Researchers looked at the smartphone habits of 1,060 students enrolled in the Health Sciences Faculty of Simon Bolivar University from June to December 2018. The participants comprised 700 female and 360 male undergraduates, with an average age of 19 and 20, respectively.
The findings revealed that participants who used their phones for at least five hours a day were 43 percent more likely to be obese. In particular, male students were 36.1 percent likely to be overweight and 42.6 percent likely to be obese. Female students, on the other hand, were 63.9 percent likely to be overweight and 57.4 percent likely to be obese.
They were also twice as prone to bad habits that increase cardiovascular disease risk and other potentially fatal health problems, like:
Participants who used their smartphones for more than five hours a day were also 79 percent less likely to get the recommended eight hours of sleep every night. (Related: Put your phone away: Late-night smartphone use linked to sleep disorders and increased risk of serious health problems.)
Lead author Dr. Mirary Mantilla-Morron explained that smartphones were fuelling unhealthy lifestyles among users.
If you’re on your phone for too long, you might not have enough time for physical activities. Not getting exercise and gaining weight increases the risk of diabetes, heart disease, different types of cancer, osteoarticular discomfort, musculoskeletal symptoms and even premature death.
Mantilla-Morron also reported that the study helped her team identify the link between smartphone usage and physical obesity, which is a risk factor for heart disease, in an American College of Cardiology meeting in Colombia. It also helped them figure out that the length of time “in which a person is exposed to the use of technologies - specifically prolonged cell phone use - is associated with the development of obesity.”
To date, there are at least 7.9 billion cell phones being used around the world – more than the planet’s current population.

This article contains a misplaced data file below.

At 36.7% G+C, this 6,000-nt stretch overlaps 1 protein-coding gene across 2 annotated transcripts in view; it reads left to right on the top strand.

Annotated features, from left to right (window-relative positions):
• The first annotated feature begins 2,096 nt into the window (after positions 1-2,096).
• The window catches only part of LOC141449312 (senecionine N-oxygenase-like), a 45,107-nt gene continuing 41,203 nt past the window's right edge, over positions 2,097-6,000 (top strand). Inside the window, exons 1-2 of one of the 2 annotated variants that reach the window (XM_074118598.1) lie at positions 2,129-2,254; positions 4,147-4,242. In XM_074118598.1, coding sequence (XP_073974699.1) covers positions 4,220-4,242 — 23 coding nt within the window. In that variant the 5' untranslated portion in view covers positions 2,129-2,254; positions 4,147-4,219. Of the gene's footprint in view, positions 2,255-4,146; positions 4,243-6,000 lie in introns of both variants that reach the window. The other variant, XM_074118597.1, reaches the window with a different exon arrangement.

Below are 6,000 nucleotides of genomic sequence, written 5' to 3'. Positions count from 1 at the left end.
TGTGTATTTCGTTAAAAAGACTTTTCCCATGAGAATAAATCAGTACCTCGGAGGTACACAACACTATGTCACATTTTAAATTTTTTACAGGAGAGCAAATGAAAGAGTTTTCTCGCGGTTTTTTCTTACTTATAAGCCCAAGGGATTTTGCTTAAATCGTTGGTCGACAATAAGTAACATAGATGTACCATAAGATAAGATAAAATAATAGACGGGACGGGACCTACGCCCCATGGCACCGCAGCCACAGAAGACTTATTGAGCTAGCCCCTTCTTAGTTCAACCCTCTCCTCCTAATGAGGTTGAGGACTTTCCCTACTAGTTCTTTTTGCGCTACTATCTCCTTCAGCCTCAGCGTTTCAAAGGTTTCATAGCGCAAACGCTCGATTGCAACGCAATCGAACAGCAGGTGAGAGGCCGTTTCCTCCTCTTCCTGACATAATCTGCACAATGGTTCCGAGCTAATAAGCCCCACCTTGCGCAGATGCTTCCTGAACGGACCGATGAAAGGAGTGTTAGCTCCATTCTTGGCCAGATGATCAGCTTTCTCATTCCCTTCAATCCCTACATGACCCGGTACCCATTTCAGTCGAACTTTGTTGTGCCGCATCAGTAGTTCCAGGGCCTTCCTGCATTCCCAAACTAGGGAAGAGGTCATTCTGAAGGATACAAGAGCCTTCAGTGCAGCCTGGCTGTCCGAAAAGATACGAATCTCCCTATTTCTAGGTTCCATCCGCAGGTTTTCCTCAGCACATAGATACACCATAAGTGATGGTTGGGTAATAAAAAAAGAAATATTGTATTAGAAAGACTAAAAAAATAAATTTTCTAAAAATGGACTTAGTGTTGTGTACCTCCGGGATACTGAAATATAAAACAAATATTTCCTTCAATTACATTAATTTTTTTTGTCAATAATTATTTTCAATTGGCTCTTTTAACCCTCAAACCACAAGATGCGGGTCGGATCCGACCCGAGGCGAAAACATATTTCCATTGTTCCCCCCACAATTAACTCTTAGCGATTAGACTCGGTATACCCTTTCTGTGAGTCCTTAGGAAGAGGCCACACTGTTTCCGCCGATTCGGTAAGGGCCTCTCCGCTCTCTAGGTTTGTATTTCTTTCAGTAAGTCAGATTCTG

While smartphones are convenient for accessing various services and information, Mantilla-Morron warned that the general population must be educated on the proper use of mobile technology.
She added: “The sedentary lifestyle besides the bad nutritional habits in the university students, produce an increase of cardiovascular risk factors - turning it into a public health problem.”
She also pushed for more programs that will provide students with proper guidance on managing the time spent on smartphones and warn against unhealthy lifestyles and eating habits.
The researchers noted that smartphone use among students has changed rapidly and that it now makes up the majority of screen engagement among teens. Even younger users and children now have their own devices.
Newer screen devices can also significantly affect sleep quality since more gadgets are more portable, increasing the likelihood that young and adult users will bring the devices into their bedrooms or use then near or in their beds.
According to researchers, parents should put daily limits on how much teens use mobile gadgets and encourage healthy habits like exercising regularly and following a balanced diet to prevent obesity.